Young adults protected by booster COVID-19 vaccine during Omicron dominant period
The impact of boosters on infection caused by severe acute respiratory syndrome coronavirus 2 (SARS-CoV-2) has not been fully characterized, despite existing evidence showing its efficacy in reducing the risk of severe coronavirus disease 2019 (COVID-19) and death. Understanding the impact of boosters on SARS-CoV-2 infection requires analyzing the impact on mildly symptomatic or asymptomatic infections, which could be overlooked easily.
In a new study posted to the medRxiv* preprint server, researchers estimate the impact of COVID-19 booster doses on SARS-CoV-2 infection in a vaccinated population of young adults during a period when the SARS-CoV-2 Omicron variant was the dominant circulating strain. This is one of the first community studies that aim to quantify the effectiveness of the booster vaccine in an actively monitored population of young adults.
Study: Boosters protect against SARS-CoV-2 infections in young adults during an Omicron-predominant period. Image Credit: Prostock-studio / Shutterstock.com
Breakthrough infections have been common, especially following the emergence of the SARS-CoV-2 Omicron (B.1.1.529) variant, as this new strain is associated with several mutations that have increased its transmissibility. In addition to the waning of vaccine-induced antibody levels, the Omicron variant is also associated with immune evasion characteristics, which has reduced the effectiveness of United States Food and Drug Administration (FDA)-authorized or approved vaccines.
To prevent symptomatic and severe outcomes of COVID-19, the United States Centers for Disease Control and Prevention (CDC) has recommended a booster vaccine dose six months after completing an initial messenger ribonucleic acid (mRNA) vaccination.
Limited information is available on the effectiveness of boosters with respect to the prevention of asymptomatic and mild symptomatic infections that may go unreported. Such types of infection play a crucial role in transmitting SARS-CoV-2.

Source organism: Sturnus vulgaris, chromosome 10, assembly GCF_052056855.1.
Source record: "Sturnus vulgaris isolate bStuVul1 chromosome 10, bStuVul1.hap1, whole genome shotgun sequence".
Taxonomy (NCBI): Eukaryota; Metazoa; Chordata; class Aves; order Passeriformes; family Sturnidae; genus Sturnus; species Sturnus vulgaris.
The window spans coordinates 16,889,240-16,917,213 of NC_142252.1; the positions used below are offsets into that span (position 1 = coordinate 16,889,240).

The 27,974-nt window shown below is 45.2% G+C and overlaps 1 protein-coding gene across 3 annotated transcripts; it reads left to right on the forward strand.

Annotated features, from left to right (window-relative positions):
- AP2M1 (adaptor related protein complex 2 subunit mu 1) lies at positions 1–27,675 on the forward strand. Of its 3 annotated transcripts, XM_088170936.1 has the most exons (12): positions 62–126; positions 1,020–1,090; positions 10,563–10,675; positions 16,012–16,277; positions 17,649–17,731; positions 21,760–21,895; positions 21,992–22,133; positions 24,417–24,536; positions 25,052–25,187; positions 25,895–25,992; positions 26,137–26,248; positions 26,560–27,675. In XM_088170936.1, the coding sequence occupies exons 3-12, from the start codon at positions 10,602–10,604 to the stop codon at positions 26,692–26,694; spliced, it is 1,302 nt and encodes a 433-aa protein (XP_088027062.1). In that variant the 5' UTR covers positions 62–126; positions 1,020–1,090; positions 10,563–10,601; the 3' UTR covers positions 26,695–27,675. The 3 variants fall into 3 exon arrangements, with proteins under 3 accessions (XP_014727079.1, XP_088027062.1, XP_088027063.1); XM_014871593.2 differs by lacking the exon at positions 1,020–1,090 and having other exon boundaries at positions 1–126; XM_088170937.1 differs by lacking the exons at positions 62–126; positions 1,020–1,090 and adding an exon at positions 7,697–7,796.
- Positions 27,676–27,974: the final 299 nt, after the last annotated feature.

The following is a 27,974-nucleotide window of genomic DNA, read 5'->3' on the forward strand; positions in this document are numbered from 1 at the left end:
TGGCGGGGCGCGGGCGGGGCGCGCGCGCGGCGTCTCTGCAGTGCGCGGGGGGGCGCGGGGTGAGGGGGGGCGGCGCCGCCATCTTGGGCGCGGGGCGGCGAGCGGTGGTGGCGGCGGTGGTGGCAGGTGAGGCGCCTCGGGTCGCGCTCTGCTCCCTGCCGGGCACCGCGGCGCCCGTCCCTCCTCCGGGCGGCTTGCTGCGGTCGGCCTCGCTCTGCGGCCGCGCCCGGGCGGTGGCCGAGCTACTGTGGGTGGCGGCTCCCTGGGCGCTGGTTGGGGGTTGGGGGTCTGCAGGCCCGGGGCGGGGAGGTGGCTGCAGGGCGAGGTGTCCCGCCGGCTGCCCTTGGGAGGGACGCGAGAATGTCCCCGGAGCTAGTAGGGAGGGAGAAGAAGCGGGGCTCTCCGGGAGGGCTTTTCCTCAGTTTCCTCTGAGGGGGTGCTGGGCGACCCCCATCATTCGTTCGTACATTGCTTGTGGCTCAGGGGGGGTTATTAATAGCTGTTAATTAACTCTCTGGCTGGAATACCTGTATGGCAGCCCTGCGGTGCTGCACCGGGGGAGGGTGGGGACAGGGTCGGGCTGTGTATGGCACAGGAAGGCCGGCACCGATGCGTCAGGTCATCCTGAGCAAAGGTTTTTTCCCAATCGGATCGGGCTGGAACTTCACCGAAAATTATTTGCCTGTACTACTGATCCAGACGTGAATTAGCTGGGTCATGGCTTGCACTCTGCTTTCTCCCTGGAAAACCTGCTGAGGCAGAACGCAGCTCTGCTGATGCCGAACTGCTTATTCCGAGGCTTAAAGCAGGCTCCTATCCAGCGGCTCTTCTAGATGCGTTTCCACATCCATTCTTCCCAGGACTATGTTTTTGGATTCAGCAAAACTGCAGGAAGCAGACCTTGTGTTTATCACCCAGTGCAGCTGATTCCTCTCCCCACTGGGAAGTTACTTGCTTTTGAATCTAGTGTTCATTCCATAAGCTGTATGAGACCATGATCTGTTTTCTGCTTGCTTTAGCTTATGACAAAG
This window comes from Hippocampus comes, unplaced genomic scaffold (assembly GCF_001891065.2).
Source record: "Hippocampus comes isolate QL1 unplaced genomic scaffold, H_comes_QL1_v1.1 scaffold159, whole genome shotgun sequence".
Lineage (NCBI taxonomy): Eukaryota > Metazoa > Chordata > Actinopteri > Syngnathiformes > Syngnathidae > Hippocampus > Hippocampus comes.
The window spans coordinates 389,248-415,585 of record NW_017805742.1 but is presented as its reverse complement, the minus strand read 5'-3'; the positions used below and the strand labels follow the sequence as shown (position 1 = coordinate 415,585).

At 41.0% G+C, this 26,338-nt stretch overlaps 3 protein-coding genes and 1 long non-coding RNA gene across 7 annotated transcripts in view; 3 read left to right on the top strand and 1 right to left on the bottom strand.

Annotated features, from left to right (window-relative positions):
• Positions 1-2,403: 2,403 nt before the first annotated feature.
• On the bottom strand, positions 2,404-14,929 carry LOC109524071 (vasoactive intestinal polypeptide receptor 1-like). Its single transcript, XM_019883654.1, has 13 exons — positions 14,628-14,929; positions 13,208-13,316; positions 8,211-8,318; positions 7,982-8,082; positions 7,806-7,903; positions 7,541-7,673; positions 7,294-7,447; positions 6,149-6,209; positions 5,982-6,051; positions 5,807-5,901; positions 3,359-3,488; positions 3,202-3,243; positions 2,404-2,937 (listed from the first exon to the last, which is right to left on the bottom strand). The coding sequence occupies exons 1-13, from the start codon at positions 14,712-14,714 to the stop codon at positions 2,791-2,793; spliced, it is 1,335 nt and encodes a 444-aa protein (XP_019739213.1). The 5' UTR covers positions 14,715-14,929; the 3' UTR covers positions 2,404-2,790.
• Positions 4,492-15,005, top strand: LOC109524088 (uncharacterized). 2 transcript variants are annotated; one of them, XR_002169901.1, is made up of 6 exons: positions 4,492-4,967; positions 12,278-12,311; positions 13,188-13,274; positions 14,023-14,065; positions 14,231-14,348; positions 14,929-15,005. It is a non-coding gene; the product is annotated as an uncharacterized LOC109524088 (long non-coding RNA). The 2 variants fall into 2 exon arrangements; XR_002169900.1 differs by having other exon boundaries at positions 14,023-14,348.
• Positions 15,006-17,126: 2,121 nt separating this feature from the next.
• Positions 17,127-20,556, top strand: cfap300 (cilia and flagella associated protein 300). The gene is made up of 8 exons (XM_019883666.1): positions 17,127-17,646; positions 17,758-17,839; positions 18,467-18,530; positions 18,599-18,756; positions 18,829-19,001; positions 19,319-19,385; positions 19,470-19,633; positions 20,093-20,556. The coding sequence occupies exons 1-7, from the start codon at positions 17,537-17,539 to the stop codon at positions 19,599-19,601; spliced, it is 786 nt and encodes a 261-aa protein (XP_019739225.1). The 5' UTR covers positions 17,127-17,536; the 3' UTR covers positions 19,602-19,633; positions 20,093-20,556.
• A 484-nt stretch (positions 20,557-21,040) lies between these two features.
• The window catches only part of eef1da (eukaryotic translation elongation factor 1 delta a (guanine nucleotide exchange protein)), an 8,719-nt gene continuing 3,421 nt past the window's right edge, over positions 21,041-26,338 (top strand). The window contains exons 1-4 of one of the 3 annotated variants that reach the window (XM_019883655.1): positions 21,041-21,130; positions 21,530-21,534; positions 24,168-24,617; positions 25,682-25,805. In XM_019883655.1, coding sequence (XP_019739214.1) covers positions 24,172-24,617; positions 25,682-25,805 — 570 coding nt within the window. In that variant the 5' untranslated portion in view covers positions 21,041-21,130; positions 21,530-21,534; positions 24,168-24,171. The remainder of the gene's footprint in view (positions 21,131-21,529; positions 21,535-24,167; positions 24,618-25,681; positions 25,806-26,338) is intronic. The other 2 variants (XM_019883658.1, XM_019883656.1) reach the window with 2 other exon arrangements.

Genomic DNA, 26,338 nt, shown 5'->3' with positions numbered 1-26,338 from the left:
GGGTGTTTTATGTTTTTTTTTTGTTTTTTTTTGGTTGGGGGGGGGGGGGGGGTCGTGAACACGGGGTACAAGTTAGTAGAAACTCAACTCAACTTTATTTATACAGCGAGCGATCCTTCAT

Moreover, current estimates of booster effectiveness, based on the general population, might not be applicable to specific cohorts where the age distribution is significantly different from the general population.
About the study
The current cohort study was conducted in a college environment in Cornell University’s Ithaca campus between December 5, 2021, and December 31, 2021, which is when Omicron was the dominant circulating variant. A total of 15,102 university students were enrolled in the current study, all of whom were fully vaccinated with an FDA-authorized or approved vaccine including BNT162b2, mRNA-1273, or Ad26.COV2.S.
All study participants had no record of positive SARS-CoV-2 polymerase chain reaction (PCR) test within three months of the start of the study period and were subjected to mandatory at-least-weekly surveillance PCR testing. The scientists estimated multivariate logistic regression analysis, wherein they considered participants with full vaccination with a booster dose and those without.
Booster vaccine doses were found to significantly reduce infections in a period where Omicron was the dominantly circulating strain, which also led to minimum community transmission.
In fact, the incidence of COVID-19 was reduced by over 50% among participants vaccinated with a booster dose as compared to fully vaccinated individuals without a booster dose. More specifically, the estimated efficacy was 52%, which was reported to be lower than efficacy against symptomatic COVID-like illness in adults at 66%.